Trump bemoans Google hiding ‘fair media’ coverage of him, firm denies accusations

US President Donald Trump listens during a phone conversation with Mexico's President Enrique Pena Nieto on trade in the Oval Office of the White House. (AFP)
Updated 28 August 2018
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Trump bemoans Google hiding ‘fair media’ coverage of him, firm denies accusations

WASHINGTON: US President Donald Trump said without providing evidence on Tuesday that Google’s search engine was hiding “fair media” coverage of him and said he would address the situation, without giving any details.
In a pair of tweets, Trump said Google search results for “Trump News” showed only the reporting of what he terms fake news media.
“They have it RIGGED, for me & others,” he said, blaming Google, part of Alphabet Inc, for what he said was dangerous action that promoted mainstream media outlets such as CNN and suppressed conservative political voices.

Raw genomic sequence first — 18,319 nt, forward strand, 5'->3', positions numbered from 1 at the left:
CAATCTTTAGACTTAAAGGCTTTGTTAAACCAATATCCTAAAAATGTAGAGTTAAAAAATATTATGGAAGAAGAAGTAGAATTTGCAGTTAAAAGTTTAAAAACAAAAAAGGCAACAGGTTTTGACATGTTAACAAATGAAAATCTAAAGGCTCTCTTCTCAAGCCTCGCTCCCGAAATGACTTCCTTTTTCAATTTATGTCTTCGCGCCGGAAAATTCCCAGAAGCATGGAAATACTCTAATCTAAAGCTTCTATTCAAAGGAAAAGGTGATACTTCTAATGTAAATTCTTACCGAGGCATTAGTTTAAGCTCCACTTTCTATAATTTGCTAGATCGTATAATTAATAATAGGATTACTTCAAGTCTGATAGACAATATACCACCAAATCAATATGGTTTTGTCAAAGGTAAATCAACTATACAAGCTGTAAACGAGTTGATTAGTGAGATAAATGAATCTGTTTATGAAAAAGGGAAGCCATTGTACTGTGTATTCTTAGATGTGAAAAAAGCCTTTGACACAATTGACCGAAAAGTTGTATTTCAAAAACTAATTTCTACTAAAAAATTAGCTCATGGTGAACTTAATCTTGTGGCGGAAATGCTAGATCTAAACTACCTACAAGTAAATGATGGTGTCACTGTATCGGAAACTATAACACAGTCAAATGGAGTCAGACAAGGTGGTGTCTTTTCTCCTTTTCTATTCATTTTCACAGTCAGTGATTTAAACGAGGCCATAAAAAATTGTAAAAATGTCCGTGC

“This is a very serious situation-will be addressed!” Trump added, without offering any details.
Representatives for the White House did not immediately respond to a request for comment.
Google, however, disputed Trump's claim that the search engine behemoth was displaying only negative news about the president when searching for his name, saying the company does not favor search results for political purposes.
"When users type queries into the Google Search bar, our goal is to make sure they receive the most relevant answers in a matter of seconds," Google, whose parent company is Alphabet, said in a statement.

"Search is not used to set a political agenda and we don't bias our results toward any political ideology. Every year, we issue hundreds of improvements to our algorithms to ensure they surface high-quality content in response to users' queries. We continually work to improve Google Search and we never rank search results to manipulate political sentiment."